]. Along these tenets we may speculate that if indeed sibling bullying perpetration is an evolutionarily adaptive strategy, children who bully their siblings should fare better, a premise which is reflected in our findings: children reporting perpetrating sibling bullying were found to display lower levels of emotional problems as perceived by their parents. However, partner effects were not found between parent-reported sibling perpetration and emotional problems. It may be that successfully securing coveted family resources is reserved for those children who are more skilled at bullying their siblings behind closed doors, leaving the bullying undetected by parents, but these assumptions remain strictly speculative and remit further exploration in future studies.
We had expected partner effects between child-reported bullying (victimization and perpetration) and parent-reported child outcomes (emotional and conduct problems), with the strongest association between child-reported victimization and parent-reported conduct problems. Hence, we could not confirm this assumption with our data. The absence of partner effects from parent-reported bullying to child-reported outcomes, however, was in line with our hypothesis. In light of the lacking partner effects, one may speculate about the utility in employing a dyadic (parent-child) approach when assessing the associations between bullying and child outcomes. That said, we would strongly doubt that the consideration of only one perspective (i.e., the child or one parent) is the more suitable approach in this field. However, it might be premature to draw such conclusions. Rather, it remains necessary to consider these in the view of past work. Past studies have reported on low to moderate rates of parent-child agreement of bullying [2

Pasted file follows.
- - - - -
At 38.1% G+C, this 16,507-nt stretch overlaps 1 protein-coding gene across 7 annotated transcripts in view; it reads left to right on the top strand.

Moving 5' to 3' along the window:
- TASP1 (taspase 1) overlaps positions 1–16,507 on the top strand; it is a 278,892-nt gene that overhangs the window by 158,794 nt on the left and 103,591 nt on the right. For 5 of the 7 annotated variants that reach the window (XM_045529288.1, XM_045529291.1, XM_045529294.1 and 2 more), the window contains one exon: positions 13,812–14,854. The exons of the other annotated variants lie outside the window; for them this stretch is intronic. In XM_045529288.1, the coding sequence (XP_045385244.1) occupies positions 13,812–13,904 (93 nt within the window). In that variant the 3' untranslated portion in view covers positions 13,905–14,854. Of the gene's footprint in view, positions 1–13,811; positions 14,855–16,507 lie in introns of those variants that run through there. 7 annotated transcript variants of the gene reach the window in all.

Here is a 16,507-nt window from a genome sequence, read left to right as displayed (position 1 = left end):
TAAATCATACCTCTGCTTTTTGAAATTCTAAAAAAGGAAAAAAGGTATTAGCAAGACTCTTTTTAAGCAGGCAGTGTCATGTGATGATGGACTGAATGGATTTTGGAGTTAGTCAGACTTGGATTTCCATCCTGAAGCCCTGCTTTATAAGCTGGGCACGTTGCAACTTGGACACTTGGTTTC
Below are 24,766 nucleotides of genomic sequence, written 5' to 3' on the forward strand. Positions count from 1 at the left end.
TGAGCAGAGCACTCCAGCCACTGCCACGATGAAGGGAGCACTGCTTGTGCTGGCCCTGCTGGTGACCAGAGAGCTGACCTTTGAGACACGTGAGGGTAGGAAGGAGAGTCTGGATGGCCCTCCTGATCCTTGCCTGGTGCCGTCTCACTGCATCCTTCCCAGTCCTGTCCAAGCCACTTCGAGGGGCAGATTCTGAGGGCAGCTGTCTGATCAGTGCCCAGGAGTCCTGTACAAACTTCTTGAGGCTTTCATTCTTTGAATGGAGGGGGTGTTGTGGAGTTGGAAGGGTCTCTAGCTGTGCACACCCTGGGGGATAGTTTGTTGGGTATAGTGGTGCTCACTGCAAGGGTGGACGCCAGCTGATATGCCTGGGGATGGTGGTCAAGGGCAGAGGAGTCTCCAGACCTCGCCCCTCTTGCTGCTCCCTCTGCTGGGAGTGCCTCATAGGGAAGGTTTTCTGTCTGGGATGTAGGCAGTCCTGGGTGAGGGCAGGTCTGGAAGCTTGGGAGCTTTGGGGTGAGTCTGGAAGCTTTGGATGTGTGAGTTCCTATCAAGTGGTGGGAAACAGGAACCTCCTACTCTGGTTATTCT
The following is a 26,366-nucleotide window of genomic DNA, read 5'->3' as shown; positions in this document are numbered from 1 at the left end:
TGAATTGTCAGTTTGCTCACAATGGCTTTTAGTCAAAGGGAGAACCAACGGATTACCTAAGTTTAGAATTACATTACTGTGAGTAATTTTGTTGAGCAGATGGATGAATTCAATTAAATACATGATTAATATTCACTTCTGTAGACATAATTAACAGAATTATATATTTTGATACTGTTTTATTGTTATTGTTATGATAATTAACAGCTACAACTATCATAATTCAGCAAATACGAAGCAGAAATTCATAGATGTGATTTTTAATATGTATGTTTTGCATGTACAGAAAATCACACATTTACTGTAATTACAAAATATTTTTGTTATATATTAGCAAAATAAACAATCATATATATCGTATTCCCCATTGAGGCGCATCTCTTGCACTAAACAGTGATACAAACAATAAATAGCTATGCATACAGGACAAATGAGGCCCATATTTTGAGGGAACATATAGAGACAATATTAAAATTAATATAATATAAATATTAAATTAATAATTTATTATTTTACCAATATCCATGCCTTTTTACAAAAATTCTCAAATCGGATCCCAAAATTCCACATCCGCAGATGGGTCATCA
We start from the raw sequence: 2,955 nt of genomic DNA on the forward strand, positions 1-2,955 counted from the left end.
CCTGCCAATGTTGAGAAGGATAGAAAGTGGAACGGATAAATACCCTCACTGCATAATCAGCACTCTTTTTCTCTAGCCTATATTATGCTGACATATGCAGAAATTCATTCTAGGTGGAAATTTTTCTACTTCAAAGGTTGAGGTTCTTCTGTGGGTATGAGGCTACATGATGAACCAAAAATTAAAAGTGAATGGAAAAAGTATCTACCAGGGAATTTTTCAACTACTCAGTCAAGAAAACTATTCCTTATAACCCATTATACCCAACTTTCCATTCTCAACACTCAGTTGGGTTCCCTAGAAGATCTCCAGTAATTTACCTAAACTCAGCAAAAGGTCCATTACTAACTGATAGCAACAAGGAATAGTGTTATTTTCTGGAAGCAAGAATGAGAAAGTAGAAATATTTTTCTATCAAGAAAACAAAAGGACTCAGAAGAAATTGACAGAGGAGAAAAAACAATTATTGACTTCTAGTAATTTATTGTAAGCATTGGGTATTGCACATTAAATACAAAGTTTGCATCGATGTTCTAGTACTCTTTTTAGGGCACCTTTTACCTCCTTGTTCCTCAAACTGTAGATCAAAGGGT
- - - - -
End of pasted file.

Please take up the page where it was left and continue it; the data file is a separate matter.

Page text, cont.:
] and child outcomes [31
]. Considering the low to moderate levels of parent-child agreement in reports observed in our own data, it might be that, in line with methodological debates in the field, both children and parents contribute unique, complementary information that are both valid [29
], and thus they should both be examined simultaneously.
4.1. Practical Implications
The findings of the current study suggest the utility of using child- and parent data as complements in exploring both perspectives simultaneously, each adding additional and unique information into the big picture. Hence, our findings hold promise in informing future work as well as methodological decisions revolving around assessment in research and clinical practice. Taken together, although parent-child reports of bullying and child outcomes did not correlate highly, they were also not independent of each other, thus our findings argue for the integration of both perspectives as invaluable sources of information about child behavior and well-being. These findings resonate with recent transitions in the field which place an increasingly strong emphasis on the importance of integrating a family systems approach within clinical child and adolescent psychology [66